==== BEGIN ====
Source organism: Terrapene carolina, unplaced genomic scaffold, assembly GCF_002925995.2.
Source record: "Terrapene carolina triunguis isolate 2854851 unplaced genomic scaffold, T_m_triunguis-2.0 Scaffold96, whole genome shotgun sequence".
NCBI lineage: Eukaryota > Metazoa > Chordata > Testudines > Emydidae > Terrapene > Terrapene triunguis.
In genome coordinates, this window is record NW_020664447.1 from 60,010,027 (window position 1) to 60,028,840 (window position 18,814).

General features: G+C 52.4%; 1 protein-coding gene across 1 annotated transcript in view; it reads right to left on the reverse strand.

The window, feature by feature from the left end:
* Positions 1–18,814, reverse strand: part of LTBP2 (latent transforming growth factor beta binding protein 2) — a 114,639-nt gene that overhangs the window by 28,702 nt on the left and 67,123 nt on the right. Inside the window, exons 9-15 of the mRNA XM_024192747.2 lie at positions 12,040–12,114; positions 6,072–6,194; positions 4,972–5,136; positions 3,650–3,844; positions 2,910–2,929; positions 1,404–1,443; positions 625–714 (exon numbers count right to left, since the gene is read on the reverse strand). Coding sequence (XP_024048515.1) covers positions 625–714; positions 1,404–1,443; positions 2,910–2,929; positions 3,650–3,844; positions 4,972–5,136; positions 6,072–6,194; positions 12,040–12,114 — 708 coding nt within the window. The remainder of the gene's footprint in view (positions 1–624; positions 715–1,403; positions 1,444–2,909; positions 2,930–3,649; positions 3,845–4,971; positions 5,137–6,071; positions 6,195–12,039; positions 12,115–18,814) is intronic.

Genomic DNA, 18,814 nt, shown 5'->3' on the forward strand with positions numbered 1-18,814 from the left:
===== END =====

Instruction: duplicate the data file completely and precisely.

Source organism: Terrapene carolina, unplaced genomic scaffold, assembly GCF_002925995.2.
Source record: "Terrapene carolina triunguis isolate 2854851 unplaced genomic scaffold, T_m_triunguis-2.0 Scaffold96, whole genome shotgun sequence".
NCBI lineage: Eukaryota > Metazoa > Chordata > Testudines > Emydidae > Terrapene > Terrapene triunguis.
In genome coordinates, this window is record NW_020664447.1 from 60,010,027 (window position 1) to 60,028,840 (window position 18,814).

General features: G+C 52.4%; 1 protein-coding gene across 1 annotated transcript in view; it reads right to left on the reverse strand.

The window, feature by feature from the left end:
* Positions 1–18,814, reverse strand: part of LTBP2 (latent transforming growth factor beta binding protein 2) — a 114,639-nt gene that overhangs the window by 28,702 nt on the left and 67,123 nt on the right. Inside the window, exons 9-15 of the mRNA XM_024192747.2 lie at positions 12,040–12,114; positions 6,072–6,194; positions 4,972–5,136; positions 3,650–3,844; positions 2,910–2,929; positions 1,404–1,443; positions 625–714 (exon numbers count right to left, since the gene is read on the reverse strand). Coding sequence (XP_024048515.1) covers positions 625–714; positions 1,404–1,443; positions 2,910–2,929; positions 3,650–3,844; positions 4,972–5,136; positions 6,072–6,194; positions 12,040–12,114 — 708 coding nt within the window. The remainder of the gene's footprint in view (positions 1–624; positions 715–1,403; positions 1,444–2,909; positions 2,930–3,649; positions 3,845–4,971; positions 5,137–6,071; positions 6,195–12,039; positions 12,115–18,814) is intronic.

Genomic DNA, 18,814 nt, shown 5'->3' on the forward strand with positions numbered 1-18,814 from the left: